Photosystem II (PSII) exists in the thylakoid membranes of oxygenic photosynthetic organisms and catalyzes light-induced water oxidation, leading to the evolution of molecular oxygen. PSII is a multi-subunit pigment-protein complex containing a number of protein subunits, among which more than ten are so-called low-molecular-mass (LMM) subunits. Most of the LMM subunits have one transmembrane helix, with only one subunit having two helices (PsbZ). The structure of PSII has been reported at 3.8–3.0 Å resolution by X-ray crystallographic analysis of PSII isolated from thermophilic cyanobacteria (Zouni et al., 2001; Kamiya & Shen, 2003; Ferreira et al., 2004; Loll et al., 2005). In the most recent structural model (Loll et al., 2005), the locations of most of the LMM subunits have been assigned, although three transmembrane helices remain to be identified. The crystallographic studies, however, did not yield enough information on the functions of each of the LMM subunits.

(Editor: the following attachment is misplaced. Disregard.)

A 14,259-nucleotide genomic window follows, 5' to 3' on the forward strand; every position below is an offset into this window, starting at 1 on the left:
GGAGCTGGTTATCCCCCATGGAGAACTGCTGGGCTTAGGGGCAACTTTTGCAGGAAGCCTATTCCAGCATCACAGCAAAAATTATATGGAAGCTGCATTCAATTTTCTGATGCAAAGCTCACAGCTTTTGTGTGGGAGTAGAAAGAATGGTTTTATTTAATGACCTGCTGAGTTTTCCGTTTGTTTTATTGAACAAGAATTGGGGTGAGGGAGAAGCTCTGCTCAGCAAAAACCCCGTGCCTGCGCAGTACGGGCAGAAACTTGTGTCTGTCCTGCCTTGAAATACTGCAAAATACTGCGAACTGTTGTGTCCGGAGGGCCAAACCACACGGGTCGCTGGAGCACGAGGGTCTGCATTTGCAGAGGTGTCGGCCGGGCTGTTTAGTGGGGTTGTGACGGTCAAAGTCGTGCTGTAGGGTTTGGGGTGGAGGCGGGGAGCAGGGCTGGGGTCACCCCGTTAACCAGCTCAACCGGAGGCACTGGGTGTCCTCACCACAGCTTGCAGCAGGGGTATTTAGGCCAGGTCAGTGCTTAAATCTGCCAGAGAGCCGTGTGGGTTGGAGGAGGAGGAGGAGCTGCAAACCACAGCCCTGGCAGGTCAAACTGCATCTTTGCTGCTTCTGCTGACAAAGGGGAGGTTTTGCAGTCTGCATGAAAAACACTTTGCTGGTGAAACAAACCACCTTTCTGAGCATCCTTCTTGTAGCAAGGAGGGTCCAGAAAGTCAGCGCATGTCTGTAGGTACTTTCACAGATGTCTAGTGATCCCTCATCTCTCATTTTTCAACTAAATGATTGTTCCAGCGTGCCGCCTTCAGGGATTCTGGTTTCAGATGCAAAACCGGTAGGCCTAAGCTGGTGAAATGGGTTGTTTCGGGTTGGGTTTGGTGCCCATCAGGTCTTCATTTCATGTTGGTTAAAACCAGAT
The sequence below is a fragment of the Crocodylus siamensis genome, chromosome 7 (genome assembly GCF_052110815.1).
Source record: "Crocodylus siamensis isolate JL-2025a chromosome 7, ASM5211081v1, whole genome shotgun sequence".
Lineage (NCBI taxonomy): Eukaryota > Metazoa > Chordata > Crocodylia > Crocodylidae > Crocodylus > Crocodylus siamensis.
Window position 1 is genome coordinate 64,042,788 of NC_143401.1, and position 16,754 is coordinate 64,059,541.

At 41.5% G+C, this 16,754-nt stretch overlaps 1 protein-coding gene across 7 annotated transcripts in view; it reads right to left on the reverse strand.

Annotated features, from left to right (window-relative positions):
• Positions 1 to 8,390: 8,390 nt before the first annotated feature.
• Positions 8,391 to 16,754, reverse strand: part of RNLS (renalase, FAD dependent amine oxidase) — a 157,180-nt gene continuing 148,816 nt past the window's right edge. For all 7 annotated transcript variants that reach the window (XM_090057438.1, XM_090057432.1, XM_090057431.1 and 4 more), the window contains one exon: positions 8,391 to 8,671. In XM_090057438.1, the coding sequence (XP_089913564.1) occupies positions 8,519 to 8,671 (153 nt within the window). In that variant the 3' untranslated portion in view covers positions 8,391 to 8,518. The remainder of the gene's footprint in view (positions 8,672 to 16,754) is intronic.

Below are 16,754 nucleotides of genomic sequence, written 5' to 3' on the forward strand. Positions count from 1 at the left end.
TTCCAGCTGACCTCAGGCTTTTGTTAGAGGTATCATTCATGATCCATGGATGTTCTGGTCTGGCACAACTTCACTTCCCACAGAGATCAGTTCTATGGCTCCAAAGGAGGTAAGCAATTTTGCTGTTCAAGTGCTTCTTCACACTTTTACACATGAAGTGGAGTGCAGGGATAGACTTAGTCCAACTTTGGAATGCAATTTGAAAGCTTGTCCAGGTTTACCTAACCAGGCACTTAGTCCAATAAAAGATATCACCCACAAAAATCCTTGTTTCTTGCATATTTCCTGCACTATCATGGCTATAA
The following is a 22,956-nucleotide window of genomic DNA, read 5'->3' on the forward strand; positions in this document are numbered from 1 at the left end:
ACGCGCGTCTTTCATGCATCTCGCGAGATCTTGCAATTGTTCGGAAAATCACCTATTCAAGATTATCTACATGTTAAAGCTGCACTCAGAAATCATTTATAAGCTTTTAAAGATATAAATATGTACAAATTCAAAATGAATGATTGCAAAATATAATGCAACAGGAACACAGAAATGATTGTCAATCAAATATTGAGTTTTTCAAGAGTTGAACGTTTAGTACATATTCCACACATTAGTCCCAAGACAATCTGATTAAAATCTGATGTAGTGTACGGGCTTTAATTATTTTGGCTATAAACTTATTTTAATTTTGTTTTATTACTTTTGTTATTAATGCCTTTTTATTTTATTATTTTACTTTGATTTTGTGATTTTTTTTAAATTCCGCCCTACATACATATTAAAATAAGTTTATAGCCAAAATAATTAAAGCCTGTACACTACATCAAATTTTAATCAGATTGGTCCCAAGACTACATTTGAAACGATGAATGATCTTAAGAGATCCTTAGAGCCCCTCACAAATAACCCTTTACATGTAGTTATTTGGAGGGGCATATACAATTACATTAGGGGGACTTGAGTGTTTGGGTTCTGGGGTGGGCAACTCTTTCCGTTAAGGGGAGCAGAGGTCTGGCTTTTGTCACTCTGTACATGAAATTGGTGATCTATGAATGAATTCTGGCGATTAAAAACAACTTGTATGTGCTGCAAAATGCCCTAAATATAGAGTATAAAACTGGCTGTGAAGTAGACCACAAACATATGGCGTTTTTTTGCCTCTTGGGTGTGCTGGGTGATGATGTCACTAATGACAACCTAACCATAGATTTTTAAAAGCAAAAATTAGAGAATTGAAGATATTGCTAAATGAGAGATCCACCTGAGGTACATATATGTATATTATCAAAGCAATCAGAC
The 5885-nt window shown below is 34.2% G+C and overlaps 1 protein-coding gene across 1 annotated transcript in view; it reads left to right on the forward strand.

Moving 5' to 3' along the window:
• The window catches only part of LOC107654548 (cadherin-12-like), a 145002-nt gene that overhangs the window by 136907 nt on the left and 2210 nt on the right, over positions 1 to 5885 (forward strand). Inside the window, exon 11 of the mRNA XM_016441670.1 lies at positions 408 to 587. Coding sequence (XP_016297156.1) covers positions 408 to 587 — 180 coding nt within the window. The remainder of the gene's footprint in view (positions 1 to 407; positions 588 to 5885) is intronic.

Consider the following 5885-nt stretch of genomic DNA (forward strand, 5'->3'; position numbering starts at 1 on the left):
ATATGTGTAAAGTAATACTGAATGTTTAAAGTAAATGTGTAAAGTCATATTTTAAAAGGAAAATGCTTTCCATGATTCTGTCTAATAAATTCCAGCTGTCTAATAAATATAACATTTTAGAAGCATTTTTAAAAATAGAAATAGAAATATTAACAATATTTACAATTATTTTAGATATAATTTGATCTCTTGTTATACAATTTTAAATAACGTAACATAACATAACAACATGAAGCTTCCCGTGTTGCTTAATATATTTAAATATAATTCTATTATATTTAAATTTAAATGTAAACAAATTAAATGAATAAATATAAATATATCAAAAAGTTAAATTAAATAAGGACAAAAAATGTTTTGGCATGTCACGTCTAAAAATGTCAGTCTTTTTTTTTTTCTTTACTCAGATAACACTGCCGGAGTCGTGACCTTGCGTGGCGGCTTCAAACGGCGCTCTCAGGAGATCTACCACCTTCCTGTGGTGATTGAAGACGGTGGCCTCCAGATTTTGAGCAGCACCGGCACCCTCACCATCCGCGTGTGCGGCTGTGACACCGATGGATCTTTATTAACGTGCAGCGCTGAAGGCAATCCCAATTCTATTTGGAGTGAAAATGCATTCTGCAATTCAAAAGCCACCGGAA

PsbTc is one of the LMM subunits of PSII having a molecular mass of 4.7 kDa and is located in the monomer–monomer interface in the current PSII dimer structure. Analysis of a mutant of Thermosynechococcus elongatus lacking the psbTc gene suggested that PsbTc is involved in the dimerization of PSII and also possibly in the binding of PsbM, another LMM subunit located close to PsbTc, to the PSII complex (Iwai et al., 2004). Recently, it was proposed that PsbTc affects the stability of the plastoquinone binding region of the D2 subunit from studies with a Chlamydomonas mutant lacking psbTc (Ohnishi et al., 2007). In the present study, a mutant of T. vulcanus, whose psbTc gene was inactivated, was studied by means of X-ray crystallographic and biochemical analysis.